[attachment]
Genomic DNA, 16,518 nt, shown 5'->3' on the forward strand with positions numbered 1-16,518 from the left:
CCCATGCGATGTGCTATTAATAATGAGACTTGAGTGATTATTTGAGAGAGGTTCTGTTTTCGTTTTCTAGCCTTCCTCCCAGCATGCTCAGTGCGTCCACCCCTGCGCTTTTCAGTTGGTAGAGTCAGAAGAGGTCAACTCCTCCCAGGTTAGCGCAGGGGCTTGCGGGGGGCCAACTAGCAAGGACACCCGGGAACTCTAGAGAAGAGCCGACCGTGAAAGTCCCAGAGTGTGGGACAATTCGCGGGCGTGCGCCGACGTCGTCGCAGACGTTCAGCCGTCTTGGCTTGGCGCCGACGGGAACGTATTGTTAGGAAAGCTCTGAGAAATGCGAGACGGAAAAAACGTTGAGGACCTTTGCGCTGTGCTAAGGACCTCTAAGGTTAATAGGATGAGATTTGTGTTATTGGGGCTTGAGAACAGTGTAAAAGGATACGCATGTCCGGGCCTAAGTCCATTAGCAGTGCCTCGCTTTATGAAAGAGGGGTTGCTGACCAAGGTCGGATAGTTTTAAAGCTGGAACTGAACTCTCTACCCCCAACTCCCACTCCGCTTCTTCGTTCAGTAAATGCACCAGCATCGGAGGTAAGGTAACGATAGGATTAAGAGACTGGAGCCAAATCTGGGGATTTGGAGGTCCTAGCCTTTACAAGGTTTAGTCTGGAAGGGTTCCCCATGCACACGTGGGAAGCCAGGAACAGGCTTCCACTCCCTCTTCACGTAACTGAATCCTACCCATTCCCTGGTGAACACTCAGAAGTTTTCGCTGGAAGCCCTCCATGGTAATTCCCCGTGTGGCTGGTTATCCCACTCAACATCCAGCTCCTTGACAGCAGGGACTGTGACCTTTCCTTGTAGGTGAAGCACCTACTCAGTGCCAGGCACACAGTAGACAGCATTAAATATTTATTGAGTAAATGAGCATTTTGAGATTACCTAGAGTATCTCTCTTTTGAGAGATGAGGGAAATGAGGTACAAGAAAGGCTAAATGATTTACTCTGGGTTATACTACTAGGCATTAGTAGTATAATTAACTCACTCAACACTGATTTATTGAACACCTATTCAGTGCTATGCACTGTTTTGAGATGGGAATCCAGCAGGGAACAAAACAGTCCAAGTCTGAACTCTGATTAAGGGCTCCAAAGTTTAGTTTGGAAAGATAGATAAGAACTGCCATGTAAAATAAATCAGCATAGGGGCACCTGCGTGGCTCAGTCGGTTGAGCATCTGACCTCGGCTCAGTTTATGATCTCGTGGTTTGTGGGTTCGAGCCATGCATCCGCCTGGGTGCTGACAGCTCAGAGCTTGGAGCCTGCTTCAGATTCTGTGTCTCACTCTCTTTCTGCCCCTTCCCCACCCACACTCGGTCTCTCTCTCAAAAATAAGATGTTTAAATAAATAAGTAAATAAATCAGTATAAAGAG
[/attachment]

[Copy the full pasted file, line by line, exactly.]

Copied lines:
Genomic DNA, 16,518 nt, shown 5'->3' on the forward strand with positions numbered 1-16,518 from the left:
CCCATGCGATGTGCTATTAATAATGAGACTTGAGTGATTATTTGAGAGAGGTTCTGTTTTCGTTTTCTAGCCTTCCTCCCAGCATGCTCAGTGCGTCCACCCCTGCGCTTTTCAGTTGGTAGAGTCAGAAGAGGTCAACTCCTCCCAGGTTAGCGCAGGGGCTTGCGGGGGGCCAACTAGCAAGGACACCCGGGAACTCTAGAGAAGAGCCGACCGTGAAAGTCCCAGAGTGTGGGACAATTCGCGGGCGTGCGCCGACGTCGTCGCAGACGTTCAGCCGTCTTGGCTTGGCGCCGACGGGAACGTATTGTTAGGAAAGCTCTGAGAAATGCGAGACGGAAAAAACGTTGAGGACCTTTGCGCTGTGCTAAGGACCTCTAAGGTTAATAGGATGAGATTTGTGTTATTGGGGCTTGAGAACAGTGTAAAAGGATACGCATGTCCGGGCCTAAGTCCATTAGCAGTGCCTCGCTTTATGAAAGAGGGGTTGCTGACCAAGGTCGGATAGTTTTAAAGCTGGAACTGAACTCTCTACCCCCAACTCCCACTCCGCTTCTTCGTTCAGTAAATGCACCAGCATCGGAGGTAAGGTAACGATAGGATTAAGAGACTGGAGCCAAATCTGGGGATTTGGAGGTCCTAGCCTTTACAAGGTTTAGTCTGGAAGGGTTCCCCATGCACACGTGGGAAGCCAGGAACAGGCTTCCACTCCCTCTTCACGTAACTGAATCCTACCCATTCCCTGGTGAACACTCAGAAGTTTTCGCTGGAAGCCCTCCATGGTAATTCCCCGTGTGGCTGGTTATCCCACTCAACATCCAGCTCCTTGACAGCAGGGACTGTGACCTTTCCTTGTAGGTGAAGCACCTACTCAGTGCCAGGCACACAGTAGACAGCATTAAATATTTATTGAGTAAATGAGCATTTTGAGATTACCTAGAGTATCTCTCTTTTGAGAGATGAGGGAAATGAGGTACAAGAAAGGCTAAATGATTTACTCTGGGTTATACTACTAGGCATTAGTAGTATAATTAACTCACTCAACACTGATTTATTGAACACCTATTCAGTGCTATGCACTGTTTTGAGATGGGAATCCAGCAGGGAACAAAACAGTCCAAGTCTGAACTCTGATTAAGGGCTCCAAAGTTTAGTTTGGAAAGATAGATAAGAACTGCCATGTAAAATAAATCAGCATAGGGGCACCTGCGTGGCTCAGTCGGTTGAGCATCTGACCTCGGCTCAGTTTATGATCTCGTGGTTTGTGGGTTCGAGCCATGCATCCGCCTGGGTGCTGACAGCTCAGAGCTTGGAGCCTGCTTCAGATTCTGTGTCTCACTCTCTTTCTGCCCCTTCCCCACCCACACTCGGTCTCTCTCTCAAAAATAAGATGTTTAAATAAATAAGTAAATAAATCAGTATAAAGAG